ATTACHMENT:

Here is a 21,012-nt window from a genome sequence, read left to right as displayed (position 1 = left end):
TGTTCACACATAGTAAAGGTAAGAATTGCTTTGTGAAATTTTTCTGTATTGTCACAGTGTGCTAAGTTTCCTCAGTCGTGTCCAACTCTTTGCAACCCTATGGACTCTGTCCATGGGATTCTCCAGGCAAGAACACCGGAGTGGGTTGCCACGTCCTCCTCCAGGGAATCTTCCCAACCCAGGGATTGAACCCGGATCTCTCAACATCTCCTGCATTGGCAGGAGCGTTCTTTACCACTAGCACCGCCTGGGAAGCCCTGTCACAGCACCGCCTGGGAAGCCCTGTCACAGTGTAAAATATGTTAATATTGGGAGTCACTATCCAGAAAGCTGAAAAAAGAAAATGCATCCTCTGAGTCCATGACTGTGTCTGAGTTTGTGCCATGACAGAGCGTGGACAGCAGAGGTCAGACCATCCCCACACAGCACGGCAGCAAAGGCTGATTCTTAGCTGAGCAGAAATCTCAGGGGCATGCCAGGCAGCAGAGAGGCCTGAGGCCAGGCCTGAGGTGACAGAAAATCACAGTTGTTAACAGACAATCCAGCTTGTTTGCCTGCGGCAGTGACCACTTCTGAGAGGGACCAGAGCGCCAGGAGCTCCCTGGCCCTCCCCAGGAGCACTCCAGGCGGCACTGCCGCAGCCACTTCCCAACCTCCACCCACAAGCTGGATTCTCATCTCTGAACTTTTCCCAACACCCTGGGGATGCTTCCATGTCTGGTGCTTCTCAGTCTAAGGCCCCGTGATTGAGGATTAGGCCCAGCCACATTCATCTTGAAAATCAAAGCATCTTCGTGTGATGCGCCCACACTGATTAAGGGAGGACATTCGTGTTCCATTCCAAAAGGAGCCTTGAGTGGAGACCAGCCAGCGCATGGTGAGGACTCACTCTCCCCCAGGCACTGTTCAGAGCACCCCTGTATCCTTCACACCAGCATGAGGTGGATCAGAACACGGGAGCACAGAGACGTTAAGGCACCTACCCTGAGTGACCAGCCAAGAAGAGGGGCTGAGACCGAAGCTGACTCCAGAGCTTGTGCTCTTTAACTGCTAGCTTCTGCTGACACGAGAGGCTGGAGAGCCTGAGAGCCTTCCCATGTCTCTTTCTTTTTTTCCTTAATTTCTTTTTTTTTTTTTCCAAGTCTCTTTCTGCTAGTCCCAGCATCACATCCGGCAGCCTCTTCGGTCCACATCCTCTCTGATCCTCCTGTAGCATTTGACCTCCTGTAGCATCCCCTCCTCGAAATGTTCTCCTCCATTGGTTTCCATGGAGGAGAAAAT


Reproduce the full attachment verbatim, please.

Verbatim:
Here is a 21,012-nt window from a genome sequence, read left to right as displayed (position 1 = left end):
TGTTCACACATAGTAAAGGTAAGAATTGCTTTGTGAAATTTTTCTGTATTGTCACAGTGTGCTAAGTTTCCTCAGTCGTGTCCAACTCTTTGCAACCCTATGGACTCTGTCCATGGGATTCTCCAGGCAAGAACACCGGAGTGGGTTGCCACGTCCTCCTCCAGGGAATCTTCCCAACCCAGGGATTGAACCCGGATCTCTCAACATCTCCTGCATTGGCAGGAGCGTTCTTTACCACTAGCACCGCCTGGGAAGCCCTGTCACAGCACCGCCTGGGAAGCCCTGTCACAGTGTAAAATATGTTAATATTGGGAGTCACTATCCAGAAAGCTGAAAAAAGAAAATGCATCCTCTGAGTCCATGACTGTGTCTGAGTTTGTGCCATGACAGAGCGTGGACAGCAGAGGTCAGACCATCCCCACACAGCACGGCAGCAAAGGCTGATTCTTAGCTGAGCAGAAATCTCAGGGGCATGCCAGGCAGCAGAGAGGCCTGAGGCCAGGCCTGAGGTGACAGAAAATCACAGTTGTTAACAGACAATCCAGCTTGTTTGCCTGCGGCAGTGACCACTTCTGAGAGGGACCAGAGCGCCAGGAGCTCCCTGGCCCTCCCCAGGAGCACTCCAGGCGGCACTGCCGCAGCCACTTCCCAACCTCCACCCACAAGCTGGATTCTCATCTCTGAACTTTTCCCAACACCCTGGGGATGCTTCCATGTCTGGTGCTTCTCAGTCTAAGGCCCCGTGATTGAGGATTAGGCCCAGCCACATTCATCTTGAAAATCAAAGCATCTTCGTGTGATGCGCCCACACTGATTAAGGGAGGACATTCGTGTTCCATTCCAAAAGGAGCCTTGAGTGGAGACCAGCCAGCGCATGGTGAGGACTCACTCTCCCCCAGGCACTGTTCAGAGCACCCCTGTATCCTTCACACCAGCATGAGGTGGATCAGAACACGGGAGCACAGAGACGTTAAGGCACCTACCCTGAGTGACCAGCCAAGAAGAGGGGCTGAGACCGAAGCTGACTCCAGAGCTTGTGCTCTTTAACTGCTAGCTTCTGCTGACACGAGAGGCTGGAGAGCCTGAGAGCCTTCCCATGTCTCTTTCTTTTTTTCCTTAATTTCTTTTTTTTTTTTTCCAAGTCTCTTTCTGCTAGTCCCAGCATCACATCCGGCAGCCTCTTCGGTCCACATCCTCTCTGATCCTCCTGTAGCATTTGACCTCCTGTAGCATCCCCTCCTCGAAATGTTCTCCTCCATTGGTTTCCATGGAGGAGAAAAT